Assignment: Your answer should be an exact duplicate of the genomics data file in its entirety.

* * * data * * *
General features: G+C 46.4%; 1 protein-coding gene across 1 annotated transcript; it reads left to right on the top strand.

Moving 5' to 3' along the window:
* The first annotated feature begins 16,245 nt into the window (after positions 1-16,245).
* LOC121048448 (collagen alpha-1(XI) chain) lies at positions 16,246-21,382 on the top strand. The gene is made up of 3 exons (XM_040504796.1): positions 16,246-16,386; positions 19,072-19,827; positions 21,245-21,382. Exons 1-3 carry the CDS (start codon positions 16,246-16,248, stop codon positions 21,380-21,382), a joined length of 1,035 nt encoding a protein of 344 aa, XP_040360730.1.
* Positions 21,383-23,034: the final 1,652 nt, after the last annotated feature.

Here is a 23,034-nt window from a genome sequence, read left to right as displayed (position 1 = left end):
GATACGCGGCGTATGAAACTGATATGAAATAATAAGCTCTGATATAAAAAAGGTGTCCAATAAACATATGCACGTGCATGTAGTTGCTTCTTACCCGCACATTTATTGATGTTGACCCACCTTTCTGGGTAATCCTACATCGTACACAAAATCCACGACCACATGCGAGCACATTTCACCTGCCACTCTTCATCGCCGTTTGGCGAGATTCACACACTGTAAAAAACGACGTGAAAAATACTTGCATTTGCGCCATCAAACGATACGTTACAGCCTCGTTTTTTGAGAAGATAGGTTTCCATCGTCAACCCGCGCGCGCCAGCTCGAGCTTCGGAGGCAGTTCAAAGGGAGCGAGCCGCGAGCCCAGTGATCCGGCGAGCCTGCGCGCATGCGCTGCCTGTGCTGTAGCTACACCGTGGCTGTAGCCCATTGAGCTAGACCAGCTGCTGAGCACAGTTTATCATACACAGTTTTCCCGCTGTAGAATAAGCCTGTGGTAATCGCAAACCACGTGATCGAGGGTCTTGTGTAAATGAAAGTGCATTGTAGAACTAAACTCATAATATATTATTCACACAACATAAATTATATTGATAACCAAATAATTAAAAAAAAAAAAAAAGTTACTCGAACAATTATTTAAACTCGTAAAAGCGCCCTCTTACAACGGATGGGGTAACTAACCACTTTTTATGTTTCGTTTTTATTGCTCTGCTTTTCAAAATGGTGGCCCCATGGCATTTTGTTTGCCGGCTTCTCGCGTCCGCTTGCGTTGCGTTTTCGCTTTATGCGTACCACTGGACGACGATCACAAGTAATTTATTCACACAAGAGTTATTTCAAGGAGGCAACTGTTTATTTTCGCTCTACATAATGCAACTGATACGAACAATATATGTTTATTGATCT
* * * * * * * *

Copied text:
General features: G+C 46.4%; 1 protein-coding gene across 1 annotated transcript; it reads left to right on the top strand.

Moving 5' to 3' along the window:
* The first annotated feature begins 16,245 nt into the window (after positions 1-16,245).
* LOC121048448 (collagen alpha-1(XI) chain) lies at positions 16,246-21,382 on the top strand. The gene is made up of 3 exons (XM_040504796.1): positions 16,246-16,386; positions 19,072-19,827; positions 21,245-21,382. Exons 1-3 carry the CDS (start codon positions 16,246-16,248, stop codon positions 21,380-21,382), a joined length of 1,035 nt encoding a protein of 344 aa, XP_040360730.1.
* Positions 21,383-23,034: the final 1,652 nt, after the last annotated feature.

Here is a 23,034-nt window from a genome sequence, read left to right as displayed (position 1 = left end):
GATACGCGGCGTATGAAACTGATATGAAATAATAAGCTCTGATATAAAAAAGGTGTCCAATAAACATATGCACGTGCATGTAGTTGCTTCTTACCCGCACATTTATTGATGTTGACCCACCTTTCTGGGTAATCCTACATCGTACACAAAATCCACGACCACATGCGAGCACATTTCACCTGCCACTCTTCATCGCCGTTTGGCGAGATTCACACACTGTAAAAAACGACGTGAAAAATACTTGCATTTGCGCCATCAAACGATACGTTACAGCCTCGTTTTTTGAGAAGATAGGTTTCCATCGTCAACCCGCGCGCGCCAGCTCGAGCTTCGGAGGCAGTTCAAAGGGAGCGAGCCGCGAGCCCAGTGATCCGGCGAGCCTGCGCGCATGCGCTGCCTGTGCTGTAGCTACACCGTGGCTGTAGCCCATTGAGCTAGACCAGCTGCTGAGCACAGTTTATCATACACAGTTTTCCCGCTGTAGAATAAGCCTGTGGTAATCGCAAACCACGTGATCGAGGGTCTTGTGTAAATGAAAGTGCATTGTAGAACTAAACTCATAATATATTATTCACACAACATAAATTATATTGATAACCAAATAATTAAAAAAAAAAAAAAAGTTACTCGAACAATTATTTAAACTCGTAAAAGCGCCCTCTTACAACGGATGGGGTAACTAACCACTTTTTATGTTTCGTTTTTATTGCTCTGCTTTTCAAAATGGTGGCCCCATGGCATTTTGTTTGCCGGCTTCTCGCGTCCGCTTGCGTTGCGTTTTCGCTTTATGCGTACCACTGGACGACGATCACAAGTAATTTATTCACACAAGAGTTATTTCAAGGAGGCAACTGTTTATTTTCGCTCTACATAATGCAACTGATACGAACAATATATGTTTATTGATCT